By Lauren Maynard, J.D. ’16
I came to law school with a weak vision of what I wanted to do. Just like everyone else, I wanted to affect positive change in the world. The problem was, and to an extent continues to be, that I am not sure how to do that. In an effort to find an answer, I have taken a variety of public interest oriented classes and clinics. I learned a lot and did some important work in those, but nothing quite fit the bill. Now, through my work with the Community Enterprise Project (CEP) of the Transactional Law Clinics, I feel like I have found a starting point.
My goal in life is to help create opportunity for those who do not have a chance. I grew up in a region burdened with three major problems: low educational attainment, poverty, and high rates of drug abuse. I could focus my work on any of the three, but I thought the ideal solution is one that addresses them all. I believe this is possible through economic development; we can build a thriving economy that encourages educational attainment and curbs drug abuse.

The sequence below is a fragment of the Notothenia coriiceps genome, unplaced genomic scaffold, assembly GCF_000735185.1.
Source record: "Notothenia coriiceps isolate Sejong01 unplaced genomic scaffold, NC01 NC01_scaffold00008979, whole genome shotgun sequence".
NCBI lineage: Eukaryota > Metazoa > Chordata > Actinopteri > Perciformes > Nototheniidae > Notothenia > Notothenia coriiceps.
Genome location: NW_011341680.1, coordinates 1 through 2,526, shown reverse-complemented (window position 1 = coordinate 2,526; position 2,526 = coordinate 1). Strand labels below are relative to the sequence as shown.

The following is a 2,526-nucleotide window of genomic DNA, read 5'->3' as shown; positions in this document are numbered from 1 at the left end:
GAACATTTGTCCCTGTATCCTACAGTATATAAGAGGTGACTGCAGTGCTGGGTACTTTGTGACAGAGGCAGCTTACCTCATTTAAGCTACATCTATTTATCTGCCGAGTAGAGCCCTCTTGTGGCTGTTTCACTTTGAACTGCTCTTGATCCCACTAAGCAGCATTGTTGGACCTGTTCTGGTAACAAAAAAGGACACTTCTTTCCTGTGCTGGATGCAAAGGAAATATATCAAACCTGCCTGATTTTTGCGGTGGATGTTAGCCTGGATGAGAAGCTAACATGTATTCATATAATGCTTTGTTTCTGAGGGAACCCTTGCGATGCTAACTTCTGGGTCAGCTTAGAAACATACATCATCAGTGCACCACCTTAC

CEP has provided me with a forum for thinking creatively about community development. For example, this semester we are hosting presentations to help worker cooperatives navigate their unique legal landscape. Local cooperatives are doing great work in their communities, and a growing number of entrepreneurs are looking to this model. It is exciting to see community members empowered to strengthen their economies from the ground up, and I’m glad that, through my work with CEP, I can help make the legal regulations more accessible to them. I am grateful that I got to work in this clinic, and that I finally found a basis on which to build my future career.